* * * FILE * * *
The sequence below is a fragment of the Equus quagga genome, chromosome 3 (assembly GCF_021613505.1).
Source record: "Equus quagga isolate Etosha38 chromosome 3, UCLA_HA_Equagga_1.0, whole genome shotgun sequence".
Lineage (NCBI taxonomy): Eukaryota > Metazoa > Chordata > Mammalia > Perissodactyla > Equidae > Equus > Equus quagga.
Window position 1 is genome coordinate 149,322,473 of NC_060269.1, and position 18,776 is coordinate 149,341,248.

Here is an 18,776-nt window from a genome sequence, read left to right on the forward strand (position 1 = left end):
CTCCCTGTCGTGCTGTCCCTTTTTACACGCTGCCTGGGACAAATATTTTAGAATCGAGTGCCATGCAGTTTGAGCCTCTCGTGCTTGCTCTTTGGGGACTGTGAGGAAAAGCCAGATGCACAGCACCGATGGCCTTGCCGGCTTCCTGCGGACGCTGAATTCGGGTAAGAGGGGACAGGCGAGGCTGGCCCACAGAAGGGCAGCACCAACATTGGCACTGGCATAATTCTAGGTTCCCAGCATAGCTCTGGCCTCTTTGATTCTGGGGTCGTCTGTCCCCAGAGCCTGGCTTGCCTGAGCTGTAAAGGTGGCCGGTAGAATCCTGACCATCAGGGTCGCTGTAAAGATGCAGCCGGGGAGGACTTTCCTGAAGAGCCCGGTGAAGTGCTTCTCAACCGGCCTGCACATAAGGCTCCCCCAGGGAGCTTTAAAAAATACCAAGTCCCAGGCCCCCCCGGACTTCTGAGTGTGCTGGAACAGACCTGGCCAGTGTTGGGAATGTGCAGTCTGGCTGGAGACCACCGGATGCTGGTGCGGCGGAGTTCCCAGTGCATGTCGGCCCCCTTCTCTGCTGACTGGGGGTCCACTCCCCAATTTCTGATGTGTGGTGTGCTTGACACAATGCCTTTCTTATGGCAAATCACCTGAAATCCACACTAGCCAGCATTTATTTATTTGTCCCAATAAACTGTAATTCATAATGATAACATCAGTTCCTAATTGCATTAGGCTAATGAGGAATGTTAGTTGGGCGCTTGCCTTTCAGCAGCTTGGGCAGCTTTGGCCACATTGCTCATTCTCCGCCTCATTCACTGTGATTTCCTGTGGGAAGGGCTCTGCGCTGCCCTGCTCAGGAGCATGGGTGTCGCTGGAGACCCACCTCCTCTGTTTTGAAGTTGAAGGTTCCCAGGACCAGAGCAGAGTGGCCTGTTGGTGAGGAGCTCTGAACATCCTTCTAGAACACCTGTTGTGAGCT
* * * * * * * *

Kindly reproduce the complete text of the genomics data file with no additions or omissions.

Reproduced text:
The sequence below is a fragment of the Equus quagga genome, chromosome 3 (assembly GCF_021613505.1).
Source record: "Equus quagga isolate Etosha38 chromosome 3, UCLA_HA_Equagga_1.0, whole genome shotgun sequence".
Lineage (NCBI taxonomy): Eukaryota > Metazoa > Chordata > Mammalia > Perissodactyla > Equidae > Equus > Equus quagga.
Window position 1 is genome coordinate 149,322,473 of NC_060269.1, and position 18,776 is coordinate 149,341,248.

Here is an 18,776-nt window from a genome sequence, read left to right on the forward strand (position 1 = left end):
CTCCCTGTCGTGCTGTCCCTTTTTACACGCTGCCTGGGACAAATATTTTAGAATCGAGTGCCATGCAGTTTGAGCCTCTCGTGCTTGCTCTTTGGGGACTGTGAGGAAAAGCCAGATGCACAGCACCGATGGCCTTGCCGGCTTCCTGCGGACGCTGAATTCGGGTAAGAGGGGACAGGCGAGGCTGGCCCACAGAAGGGCAGCACCAACATTGGCACTGGCATAATTCTAGGTTCCCAGCATAGCTCTGGCCTCTTTGATTCTGGGGTCGTCTGTCCCCAGAGCCTGGCTTGCCTGAGCTGTAAAGGTGGCCGGTAGAATCCTGACCATCAGGGTCGCTGTAAAGATGCAGCCGGGGAGGACTTTCCTGAAGAGCCCGGTGAAGTGCTTCTCAACCGGCCTGCACATAAGGCTCCCCCAGGGAGCTTTAAAAAATACCAAGTCCCAGGCCCCCCCGGACTTCTGAGTGTGCTGGAACAGACCTGGCCAGTGTTGGGAATGTGCAGTCTGGCTGGAGACCACCGGATGCTGGTGCGGCGGAGTTCCCAGTGCATGTCGGCCCCCTTCTCTGCTGACTGGGGGTCCACTCCCCAATTTCTGATGTGTGGTGTGCTTGACACAATGCCTTTCTTATGGCAAATCACCTGAAATCCACACTAGCCAGCATTTATTTATTTGTCCCAATAAACTGTAATTCATAATGATAACATCAGTTCCTAATTGCATTAGGCTAATGAGGAATGTTAGTTGGGCGCTTGCCTTTCAGCAGCTTGGGCAGCTTTGGCCACATTGCTCATTCTCCGCCTCATTCACTGTGATTTCCTGTGGGAAGGGCTCTGCGCTGCCCTGCTCAGGAGCATGGGTGTCGCTGGAGACCCACCTCCTCTGTTTTGAAGTTGAAGGTTCCCAGGACCAGAGCAGAGTGGCCTGTTGGTGAGGAGCTCTGAACATCCTTCTAGAACACCTGTTGTGAGCT